How does solving the mystery of the scar help? He still gets haunted if he breaks the promise, and I assume if he doesn't break it, he breaks the conflicting promise. If there's a way to avoid breaking either promise, he wouldn't have been exiled. Why do they exile oath breakers anyway? Isn't being haunted by a spirit punishment enough?

I don't quite get how this promise stuff works. Say I promise to protect you from Darth Vader. A scar forms on my thigh. Then I screw up and Darth Vader kills you. People may notice I have a scar, but does anyone know I promised to protect you from Darth Vader? How does anyone know what any of the scars represents? Is it the honor system? Or is there some sort of magical system whereby a record of all promises is maintained?

If you make a promise and keep it, does your scar go away? Even if it does, a promise like "I promise to love you until I die," would leave you scarred for life, even if you kept it. Are scars considered attractive or ugly? If I knew the answers to my questions about scars, I'd only have more questions.

Being haunted by the spirit of a broken promise is a good idea. But being scarred simply by making a promise I don't get. Here's a comparison to show my problem:

Woman 1 promises to give Ann her diamond brooch when Ann turns 15. Woman 2 promises to give Jane her diamond brooch when Jane turns 65. If the scars do go away when you keep your promise, woman 2 is going to be scarred 50 years longer than woman 1, even though they both keep their promises. If the scars don't go away, then what's the point of them? Everyone would be completely covered in scars eventually.

If you eliminated the physical scars, which frankly are hard to buy into, you'd still have a decent story. Unfortunately it's called The Count of Monte Cristo.


Hwalk said...

I thought this was an interesting idea, and I liked the physical scars. But it probably does need tweaking, like always having the scar visible so that people do know you are an oath-break. Something. And I would suggest a little more character about Sterlyn instead of so much discussion of the scars.

writtenwyrdd said...

I like the idea of scars for promises; I've used something similar involving tatoos. But I do not see how this works.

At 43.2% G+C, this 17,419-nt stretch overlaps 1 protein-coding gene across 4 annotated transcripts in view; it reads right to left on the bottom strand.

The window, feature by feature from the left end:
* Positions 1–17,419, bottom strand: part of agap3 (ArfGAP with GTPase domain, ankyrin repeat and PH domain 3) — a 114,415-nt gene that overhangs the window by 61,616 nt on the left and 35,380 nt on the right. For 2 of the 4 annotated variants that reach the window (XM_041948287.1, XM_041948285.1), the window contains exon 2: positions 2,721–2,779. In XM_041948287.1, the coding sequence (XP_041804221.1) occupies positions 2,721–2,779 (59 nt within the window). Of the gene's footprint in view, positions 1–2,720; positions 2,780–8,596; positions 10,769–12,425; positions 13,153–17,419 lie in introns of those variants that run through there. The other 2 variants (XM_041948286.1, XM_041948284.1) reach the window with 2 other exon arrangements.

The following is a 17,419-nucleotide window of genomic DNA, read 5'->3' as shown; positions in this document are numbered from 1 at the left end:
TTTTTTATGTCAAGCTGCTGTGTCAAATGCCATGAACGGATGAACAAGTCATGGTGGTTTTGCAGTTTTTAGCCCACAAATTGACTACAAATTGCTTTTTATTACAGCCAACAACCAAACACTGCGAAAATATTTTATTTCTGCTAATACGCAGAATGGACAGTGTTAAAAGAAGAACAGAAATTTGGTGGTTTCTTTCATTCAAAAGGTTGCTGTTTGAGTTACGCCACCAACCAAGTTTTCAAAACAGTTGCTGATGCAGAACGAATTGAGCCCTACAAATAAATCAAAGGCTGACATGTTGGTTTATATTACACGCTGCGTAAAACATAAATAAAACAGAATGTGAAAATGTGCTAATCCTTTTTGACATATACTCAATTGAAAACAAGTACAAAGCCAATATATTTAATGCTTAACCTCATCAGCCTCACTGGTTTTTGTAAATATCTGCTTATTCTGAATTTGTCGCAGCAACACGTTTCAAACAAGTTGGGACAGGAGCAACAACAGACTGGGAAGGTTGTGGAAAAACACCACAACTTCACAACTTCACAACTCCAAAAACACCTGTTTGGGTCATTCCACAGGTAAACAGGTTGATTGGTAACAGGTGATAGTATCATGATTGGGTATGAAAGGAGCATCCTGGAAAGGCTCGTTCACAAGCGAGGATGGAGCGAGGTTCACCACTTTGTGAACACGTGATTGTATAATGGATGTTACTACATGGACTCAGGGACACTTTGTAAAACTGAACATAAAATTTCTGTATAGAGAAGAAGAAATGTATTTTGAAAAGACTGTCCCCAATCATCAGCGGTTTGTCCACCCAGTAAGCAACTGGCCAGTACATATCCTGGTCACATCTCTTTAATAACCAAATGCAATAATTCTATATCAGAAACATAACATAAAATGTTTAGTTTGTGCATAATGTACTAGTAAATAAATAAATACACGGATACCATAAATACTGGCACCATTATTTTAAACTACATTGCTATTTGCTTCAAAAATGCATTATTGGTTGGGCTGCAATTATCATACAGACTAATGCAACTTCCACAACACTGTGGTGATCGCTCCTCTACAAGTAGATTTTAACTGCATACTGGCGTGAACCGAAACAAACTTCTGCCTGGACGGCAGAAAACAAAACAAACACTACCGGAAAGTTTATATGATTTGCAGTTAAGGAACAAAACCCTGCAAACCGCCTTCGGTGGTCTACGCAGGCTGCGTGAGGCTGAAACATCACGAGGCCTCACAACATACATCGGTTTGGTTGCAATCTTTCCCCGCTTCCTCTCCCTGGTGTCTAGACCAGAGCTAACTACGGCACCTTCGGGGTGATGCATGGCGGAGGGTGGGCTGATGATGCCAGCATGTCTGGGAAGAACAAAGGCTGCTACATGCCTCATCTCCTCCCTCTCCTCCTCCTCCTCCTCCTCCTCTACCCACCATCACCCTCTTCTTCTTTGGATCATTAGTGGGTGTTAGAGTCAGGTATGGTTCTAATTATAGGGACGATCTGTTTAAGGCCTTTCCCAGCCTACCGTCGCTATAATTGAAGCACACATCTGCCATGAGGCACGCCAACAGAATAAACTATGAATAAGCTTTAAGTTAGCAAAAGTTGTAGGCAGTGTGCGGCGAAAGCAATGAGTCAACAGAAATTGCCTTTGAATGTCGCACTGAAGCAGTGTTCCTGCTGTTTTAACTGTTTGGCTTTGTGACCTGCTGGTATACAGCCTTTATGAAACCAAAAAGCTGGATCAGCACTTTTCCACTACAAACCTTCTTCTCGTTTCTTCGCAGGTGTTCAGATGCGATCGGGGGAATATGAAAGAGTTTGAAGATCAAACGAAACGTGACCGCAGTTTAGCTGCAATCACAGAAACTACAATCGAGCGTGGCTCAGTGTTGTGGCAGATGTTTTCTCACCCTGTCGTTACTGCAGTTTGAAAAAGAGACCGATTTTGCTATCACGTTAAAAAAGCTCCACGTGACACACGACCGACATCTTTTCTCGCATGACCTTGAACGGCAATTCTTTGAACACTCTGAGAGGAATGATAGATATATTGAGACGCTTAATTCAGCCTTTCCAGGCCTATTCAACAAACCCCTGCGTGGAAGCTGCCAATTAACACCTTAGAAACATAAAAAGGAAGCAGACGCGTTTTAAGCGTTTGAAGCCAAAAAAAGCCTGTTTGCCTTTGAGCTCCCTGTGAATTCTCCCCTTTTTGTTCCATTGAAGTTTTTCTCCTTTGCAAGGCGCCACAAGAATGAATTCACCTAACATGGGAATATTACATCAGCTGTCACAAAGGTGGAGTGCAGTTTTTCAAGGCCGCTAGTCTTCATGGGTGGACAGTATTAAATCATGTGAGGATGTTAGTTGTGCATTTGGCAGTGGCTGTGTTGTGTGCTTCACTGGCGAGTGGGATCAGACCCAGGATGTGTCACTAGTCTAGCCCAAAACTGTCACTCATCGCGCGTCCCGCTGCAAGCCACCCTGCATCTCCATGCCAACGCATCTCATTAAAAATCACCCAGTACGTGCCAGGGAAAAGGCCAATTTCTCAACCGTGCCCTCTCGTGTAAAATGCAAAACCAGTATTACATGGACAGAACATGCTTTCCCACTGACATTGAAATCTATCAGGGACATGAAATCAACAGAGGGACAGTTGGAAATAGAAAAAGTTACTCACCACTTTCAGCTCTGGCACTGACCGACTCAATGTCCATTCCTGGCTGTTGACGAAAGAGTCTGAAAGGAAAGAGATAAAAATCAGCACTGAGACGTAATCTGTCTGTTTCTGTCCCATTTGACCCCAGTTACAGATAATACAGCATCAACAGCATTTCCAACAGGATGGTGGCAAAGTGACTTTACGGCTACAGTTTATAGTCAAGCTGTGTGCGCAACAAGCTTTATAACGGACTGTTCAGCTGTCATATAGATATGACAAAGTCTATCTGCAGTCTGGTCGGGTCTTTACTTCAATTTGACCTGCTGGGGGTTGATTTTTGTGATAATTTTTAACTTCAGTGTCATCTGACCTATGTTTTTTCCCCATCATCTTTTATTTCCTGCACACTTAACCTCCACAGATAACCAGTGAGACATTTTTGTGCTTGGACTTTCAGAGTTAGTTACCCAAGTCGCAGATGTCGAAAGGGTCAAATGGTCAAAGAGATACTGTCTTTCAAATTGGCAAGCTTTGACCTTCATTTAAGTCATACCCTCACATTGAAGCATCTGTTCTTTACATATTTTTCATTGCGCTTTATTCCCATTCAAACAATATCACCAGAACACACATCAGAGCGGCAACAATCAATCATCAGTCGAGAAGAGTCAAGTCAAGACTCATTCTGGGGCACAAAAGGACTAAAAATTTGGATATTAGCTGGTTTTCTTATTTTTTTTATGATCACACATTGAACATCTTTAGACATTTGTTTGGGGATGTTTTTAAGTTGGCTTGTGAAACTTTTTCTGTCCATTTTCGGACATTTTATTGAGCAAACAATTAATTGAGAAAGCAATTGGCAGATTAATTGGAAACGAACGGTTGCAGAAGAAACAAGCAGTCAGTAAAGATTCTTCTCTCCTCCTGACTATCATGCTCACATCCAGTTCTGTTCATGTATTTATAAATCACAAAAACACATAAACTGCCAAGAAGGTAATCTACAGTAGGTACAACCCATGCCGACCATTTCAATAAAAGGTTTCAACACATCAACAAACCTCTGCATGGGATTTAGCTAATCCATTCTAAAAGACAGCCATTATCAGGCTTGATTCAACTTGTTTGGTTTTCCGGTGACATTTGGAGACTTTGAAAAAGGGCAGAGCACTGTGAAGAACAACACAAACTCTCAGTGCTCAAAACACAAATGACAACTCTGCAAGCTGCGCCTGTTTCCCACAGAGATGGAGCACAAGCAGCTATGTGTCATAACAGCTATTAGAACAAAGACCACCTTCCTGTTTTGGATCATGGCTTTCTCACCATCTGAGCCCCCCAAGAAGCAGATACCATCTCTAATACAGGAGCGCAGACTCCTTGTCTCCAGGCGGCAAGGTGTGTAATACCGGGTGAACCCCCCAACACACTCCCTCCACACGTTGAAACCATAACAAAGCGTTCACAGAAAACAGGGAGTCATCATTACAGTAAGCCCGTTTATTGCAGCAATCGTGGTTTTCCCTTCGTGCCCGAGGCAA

A few of my many confusions: What are the consequences for the failure of an oath? How is one deemed an oathbreaker? What is the deal with the spirit of an oath becoming a spirit guide sort of being? That last really doesn't make sense as you present it.

There is a conflict between Kareh and Sterlyn; what is it? From reading your letter, it appears to me that this is the crux of the matter. Sterlyn is exiled. Then he discovers power through the spirit of his unfulfilled oath. Then he deals with new Dagon Kahn (Kareh). (The names are a bit confusing, so I hope I got this straight.)

It reads to me that the letter is mostly background info that explains the situation. The whole scar thing may be left out of the letter. What you need to emphasise is the story's events, and that appears to me to begin when the exile occurs. I'd probably start the letter with something like, "Exiled from his home for breaking an oath he hadn't known he'd made..."

The story seems workable enough, from what I see, if you heed EE's logic concerns with the scars. Good luck with it.

writtenwyrdd said...

I forgot to mention: Dagon is the name of the demon in Ghostbusters, an H.P. Lovecraft story, and is an ancient god of the Phillistines.

Also, the character Egon is so similar in name to Dagon...

Dave said...

Oh, my two favorite gourps of people: "he's got a table of spiritualists holding a seance and a bunch of dermatologists discussing subdermal lesions." GTP#3...

GTP#3 inspires me to get my old black nun habit and its guitar out of mothballs so I can take a long airplane flight and run up and down the aisles screaming "we're all going to die"...

What a nightmare!

Dave said...

Perhaps if the promise was to appear as a tattoo and disappear when accomplished. If not kept, it would turn into a scar and remain for all to see.